Governor Sarah Sanders of Arkansas has taken a strong stance on criminals in prison for heinous crimes such as rape, human trafficking, and even first-degree murder. In a historic moment for Arkansas, Gov. Sanders signed the Protect Arkansas Act, which will ensure that these criminals will not be released early, sending a clear message that the failed public safety status quo ends today in the state.
Arkansas is about to be a lot safer https://t.co/ls2oAXaJnT
— Daily Caller (@DailyCaller) April 12, 2023
Under this new act, anyone who commits any of the 24 listed felonies, such as aggravated robbery and child pornography possession will also be ineligible for parole. The law will also require those incarcerated for various other felony crimes like manslaughter and fentanyl delivery committed in 2025 or later to serve at least 85% of their court-assigned sentences.
The failed public safety status quo ends today in Arkansas.
No more revolving doors in our prisons. No more weak sentencing. No more unsafe streets.
The Protect Arkansas Act is now the law of the land — empowering Arkansans with a safer, stronger state. pic.twitter.com/P6E8cKWR7C
— Sarah Huckabee Sanders (@SarahHuckabee) April 11, 2023
With a strong focus on ensuring the citizens of Arkansas are safe, Gov. Sanders also signed the Fentanyl Enforcement and Accountability Act, which will charge drug dealers with murder if they deliver certain drugs that cause an overdose. Sanders said of the new law, “For the most heinous drug dealers, those who traffic fentanyl to children, we will charge them with life in prison.” This approach sends a clear message to drug dealers who have been exploiting children and preying on vulnerable communities, that Arkansas will not tolerate their harmful and deadly substances.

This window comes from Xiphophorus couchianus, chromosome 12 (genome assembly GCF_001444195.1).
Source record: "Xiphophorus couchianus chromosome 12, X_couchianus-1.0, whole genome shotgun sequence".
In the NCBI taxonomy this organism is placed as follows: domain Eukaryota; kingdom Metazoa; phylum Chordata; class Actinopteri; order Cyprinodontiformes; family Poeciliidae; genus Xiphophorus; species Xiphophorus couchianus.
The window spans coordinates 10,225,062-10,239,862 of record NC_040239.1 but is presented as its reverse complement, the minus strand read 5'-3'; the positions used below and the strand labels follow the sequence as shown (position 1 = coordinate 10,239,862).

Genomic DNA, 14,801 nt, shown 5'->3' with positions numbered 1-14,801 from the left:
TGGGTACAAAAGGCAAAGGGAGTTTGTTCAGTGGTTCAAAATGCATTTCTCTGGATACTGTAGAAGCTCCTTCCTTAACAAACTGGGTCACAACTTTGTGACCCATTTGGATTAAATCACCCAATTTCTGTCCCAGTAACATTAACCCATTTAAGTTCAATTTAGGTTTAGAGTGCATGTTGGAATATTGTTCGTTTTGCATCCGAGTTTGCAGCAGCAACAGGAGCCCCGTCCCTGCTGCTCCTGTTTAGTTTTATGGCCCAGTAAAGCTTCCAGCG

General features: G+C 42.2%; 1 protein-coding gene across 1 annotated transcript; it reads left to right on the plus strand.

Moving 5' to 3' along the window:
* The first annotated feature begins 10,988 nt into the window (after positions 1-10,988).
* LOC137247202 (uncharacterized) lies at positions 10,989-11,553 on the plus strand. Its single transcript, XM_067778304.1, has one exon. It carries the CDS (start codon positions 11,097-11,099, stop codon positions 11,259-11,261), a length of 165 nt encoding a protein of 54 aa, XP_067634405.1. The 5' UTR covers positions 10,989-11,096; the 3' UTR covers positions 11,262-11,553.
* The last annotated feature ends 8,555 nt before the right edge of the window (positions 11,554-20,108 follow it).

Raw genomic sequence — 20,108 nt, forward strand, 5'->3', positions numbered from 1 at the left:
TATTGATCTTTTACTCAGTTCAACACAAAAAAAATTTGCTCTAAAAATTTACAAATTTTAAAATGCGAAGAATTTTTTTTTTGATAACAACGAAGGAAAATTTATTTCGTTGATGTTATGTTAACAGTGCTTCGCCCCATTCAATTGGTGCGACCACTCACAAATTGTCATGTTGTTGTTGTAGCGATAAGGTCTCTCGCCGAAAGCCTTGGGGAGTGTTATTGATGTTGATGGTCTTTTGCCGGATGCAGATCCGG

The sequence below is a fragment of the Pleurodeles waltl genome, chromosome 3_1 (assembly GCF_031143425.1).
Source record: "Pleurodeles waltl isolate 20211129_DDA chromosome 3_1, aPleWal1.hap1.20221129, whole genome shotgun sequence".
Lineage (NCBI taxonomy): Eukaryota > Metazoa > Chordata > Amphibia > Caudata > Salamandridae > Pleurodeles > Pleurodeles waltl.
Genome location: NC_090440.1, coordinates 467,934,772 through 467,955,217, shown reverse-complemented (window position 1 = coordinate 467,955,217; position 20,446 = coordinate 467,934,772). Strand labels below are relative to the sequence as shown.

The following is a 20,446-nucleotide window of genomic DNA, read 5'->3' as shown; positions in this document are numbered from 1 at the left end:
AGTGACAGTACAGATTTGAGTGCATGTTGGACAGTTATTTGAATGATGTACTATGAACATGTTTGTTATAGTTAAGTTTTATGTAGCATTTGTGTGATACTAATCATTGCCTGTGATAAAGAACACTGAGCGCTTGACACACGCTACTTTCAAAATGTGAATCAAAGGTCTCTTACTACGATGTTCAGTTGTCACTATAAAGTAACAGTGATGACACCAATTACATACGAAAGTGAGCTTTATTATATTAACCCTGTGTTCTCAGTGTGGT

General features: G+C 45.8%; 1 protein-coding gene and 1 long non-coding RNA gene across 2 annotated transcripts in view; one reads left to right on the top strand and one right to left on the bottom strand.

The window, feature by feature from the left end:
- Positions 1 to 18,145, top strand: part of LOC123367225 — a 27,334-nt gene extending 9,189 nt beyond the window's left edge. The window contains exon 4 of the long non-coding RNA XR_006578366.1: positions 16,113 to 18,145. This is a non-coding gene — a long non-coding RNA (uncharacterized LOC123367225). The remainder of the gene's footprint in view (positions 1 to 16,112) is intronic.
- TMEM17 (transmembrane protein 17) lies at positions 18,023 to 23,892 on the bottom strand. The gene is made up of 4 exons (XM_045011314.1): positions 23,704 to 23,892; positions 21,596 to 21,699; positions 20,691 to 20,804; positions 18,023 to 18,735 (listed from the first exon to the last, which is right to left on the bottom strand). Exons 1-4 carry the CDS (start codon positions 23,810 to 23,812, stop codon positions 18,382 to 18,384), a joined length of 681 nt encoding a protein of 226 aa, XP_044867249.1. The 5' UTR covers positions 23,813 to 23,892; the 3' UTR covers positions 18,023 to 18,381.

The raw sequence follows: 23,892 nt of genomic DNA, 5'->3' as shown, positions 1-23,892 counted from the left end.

In 2022 alone, Arkansas has seen an increase in homicide offenses by more than 24%, while rape and robbery have increased by 8% and 5% respectively, according to the Little Rock Police Department.
Sanders, who pledged during her governor candidacy to close loopholes in the parole system and “never defund the police,” has demonstrated that the criminals in Arkansas will be held accountable for their actions, and the state’s criminal justice system will not be taken lightly. With these new measures in place, criminals in the state have a clear message that their actions will not go unpunished, and the citizens of Arkansas are safer today than they were yesterday.